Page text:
Monday, October 25, 2010

The Apprentice- Shared Vision and its impact on Group Dynamics

In the most recent episodes of the Apprentice, group dynamic issues are a direct reflection of a lack of shared vision. In the case of the show, this means that they each want to get the job and are not working for the greater good of the team. One strategy that has gone largely underutilized is the fact that by succeeding, no one from the team is “fired.”

When operating from a perspective of shared vision, people are more willing to utilize people’s strengths and also encourage greater idea flow. In the case of The Apprentice, when someone is failing, even the leader can be reluctant to step in, preferring to have someone to blame if they lose the task. While this may not be directly relevant to how the real world works, it can give lesson to changing group dynamics in business school.

In every class, in every new semester, our groups change. Also, the expectations of that group change based on the professor’s grading style and learning needs of the class. Even deeper than that, however, is what additional expectations each member brings to the group. Some people care very deeply about their quantitative grades while others are just happy to survive having learned more than they knew before. Others have no interest in the class, their grades, and just want to get through it. Finding this shared vision and build that into the motivating factors can be difficult.

Oftentimes, people can confuse “purpose” with “vision.” In the Apprentice, everyone has the vague purpose of being a good team member or helping to complete the task, or in the simplest terms, maybe not to seem stupid on National television. Each person does, however, have a concrete personal vision, and that is to get the job. However, even that lacks true specificity and clouds their ability to actually obtain the job. In a book I read for my leadership class, “The Fifth Discipline” by Peter Senge, “Purpose is abstract. Vision is concrete. Purpose is ‘advancing man’s capability to explore the heavens.’ Vision is ‘a man on the moon by the end of the 1960s.’ Purpose is ‘being the best I can be,’ ‘excellence.’ Vision is breaking the four minute mile.”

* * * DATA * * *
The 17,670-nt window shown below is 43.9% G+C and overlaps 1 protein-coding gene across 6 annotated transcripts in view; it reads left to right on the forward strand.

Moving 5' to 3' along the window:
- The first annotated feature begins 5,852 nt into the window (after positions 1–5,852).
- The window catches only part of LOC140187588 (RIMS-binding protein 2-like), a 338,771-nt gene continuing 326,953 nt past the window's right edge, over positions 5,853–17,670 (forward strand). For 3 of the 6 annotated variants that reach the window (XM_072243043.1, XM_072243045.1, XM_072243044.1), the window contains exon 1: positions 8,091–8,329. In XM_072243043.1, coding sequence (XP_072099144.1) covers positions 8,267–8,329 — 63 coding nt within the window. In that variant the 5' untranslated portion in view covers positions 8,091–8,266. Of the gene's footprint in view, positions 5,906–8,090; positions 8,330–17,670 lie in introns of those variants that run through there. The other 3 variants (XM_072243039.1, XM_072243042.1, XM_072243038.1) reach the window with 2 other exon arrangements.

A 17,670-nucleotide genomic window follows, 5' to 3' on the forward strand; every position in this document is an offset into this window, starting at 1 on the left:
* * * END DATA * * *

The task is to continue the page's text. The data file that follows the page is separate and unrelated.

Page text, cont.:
To this end, creating shared vision means finding that uniting specificity that can both motivate as well as envelope the intrinsic desires of the group. One way to view vision on The Apprentice and make it more specific is to not just think about the job, but viewing that job’s direct impact on your life. One way to frame it would be: “I will get this job by brainstorming at least 3 ideas for every task and helping to implement the agreed upon team action by being candid in my thoughts about the direction of the team.” This attitude is both quantifiable and qualifiable. It frames certain personal values that will motivate the individual and give them a benchmark to constantly work toward.

In applying this to group work at school, it is important to figure out everybody’s strengths up front and what tasks will motivate them. In such a short time period, it may not be possible to achieve true shared vision, but by creating an open dialogue up front that addresses intrinsic needs as well as quantifiable benchmarks, the group dynamic has the potential to be much more successful.

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